Burn-ins on OLED screens are described as a phenomenon, where the images on the display screen remain even after the display is turned off.

iPhone X emerges winner beats Galaxy Note 8 in extreme OLED burn-in test
Atom Tech Shorts Saturday, January 06, 2018 - 09:42

OLED screens are still in a way a novelty as far as smartphones go. Among the popular models, iPhone X, Samsung Galaxy Note 8 and Galaxy S7 Edge are the ones most talked about and also clocked substantial sales in terms of numbers across all markets. It was, therefore, understandable that these 3 phones were picked for a comparative test on the extreme OLED burn-in of their screens.

Burn-ins on OLED screens are described as a phenomenon, where the images on the display screen remain even after the display is turned off. This is common to all OLED screens, but on smartphones, many users feel it is a bug or an issue. One testing lab in South Korea, more a tech site, decided to put these three devices, the iPhone X, the Samsung Galaxy Note 8 and Galaxy S 7 Edge through an extreme burn-in test. The test itself lasted 510 hours and a static image was left on the screen with full brightness.

At the end of this test, the following broad observations were recorded:

- The iPhone X appeared to show signs of burn-in within just 17 hours of the test; it was not serious enough or to the extent a regular user of the phone would have easily observed. In the end, however, Appleā€™s device turned out to be the best among the lot in handling the OLED burn-in issue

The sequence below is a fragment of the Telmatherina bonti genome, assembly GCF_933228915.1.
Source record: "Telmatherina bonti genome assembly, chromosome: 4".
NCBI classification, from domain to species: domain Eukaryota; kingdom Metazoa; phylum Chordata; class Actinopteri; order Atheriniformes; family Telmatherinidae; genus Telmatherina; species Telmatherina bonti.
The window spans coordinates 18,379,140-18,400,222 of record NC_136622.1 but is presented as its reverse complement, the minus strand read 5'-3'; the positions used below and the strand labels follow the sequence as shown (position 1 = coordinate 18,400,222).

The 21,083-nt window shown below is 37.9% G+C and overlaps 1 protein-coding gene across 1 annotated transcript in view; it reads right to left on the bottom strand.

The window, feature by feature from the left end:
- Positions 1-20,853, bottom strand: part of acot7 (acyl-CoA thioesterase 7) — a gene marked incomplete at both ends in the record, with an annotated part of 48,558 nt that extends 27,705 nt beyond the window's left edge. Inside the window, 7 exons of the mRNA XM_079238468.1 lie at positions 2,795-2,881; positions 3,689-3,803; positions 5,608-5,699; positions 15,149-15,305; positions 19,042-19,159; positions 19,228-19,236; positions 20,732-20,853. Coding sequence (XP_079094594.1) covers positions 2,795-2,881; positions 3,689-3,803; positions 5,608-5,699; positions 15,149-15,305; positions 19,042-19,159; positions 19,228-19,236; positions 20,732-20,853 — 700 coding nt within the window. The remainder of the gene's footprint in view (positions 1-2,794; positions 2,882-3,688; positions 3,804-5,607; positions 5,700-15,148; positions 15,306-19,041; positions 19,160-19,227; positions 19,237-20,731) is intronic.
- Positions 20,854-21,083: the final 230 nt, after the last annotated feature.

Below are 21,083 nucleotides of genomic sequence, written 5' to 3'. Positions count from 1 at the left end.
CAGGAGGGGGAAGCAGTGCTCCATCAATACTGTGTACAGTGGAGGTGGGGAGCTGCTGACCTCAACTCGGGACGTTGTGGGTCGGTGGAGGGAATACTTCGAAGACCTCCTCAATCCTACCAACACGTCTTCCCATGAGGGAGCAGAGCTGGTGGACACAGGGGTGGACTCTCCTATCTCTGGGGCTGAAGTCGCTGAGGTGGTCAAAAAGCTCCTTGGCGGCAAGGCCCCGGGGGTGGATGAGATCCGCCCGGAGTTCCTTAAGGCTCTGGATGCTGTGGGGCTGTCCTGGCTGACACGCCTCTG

- The Samsung Galaxy S7 Edge performed well till around 62 hours when the burn-in showed up and it was of a nature that could be observed by any layperson

-  The Samsung Galaxy Note 8 was the worst performer out of the 3 phones

- The test was allowed to run for 510 hours and at the end, Cetizen, the tech site that initiated the test announced that though overall the iPhone X turned out to be handling the issue the best, the difference between the phones was not too high to cause concern

There seemed to be an explanation for this better behavior by the iPhone X as compared to the Samsung devices. It is being clarified that Apple knew beforehand that the OLED display could cause the burn-in phenomenon and had provided for it while designing the hardware and software around the display feature to bring down the impact of the burn-in on the screen. One has to also factor in that the possibility of an iPhone X owner leaving the phone with full brightness for 510 hours is remote.

As a footnote, the report on this test makes it clear that the issue itself is not such a serious one for prospective buyers to change their decision to buy the two Samsung phones.

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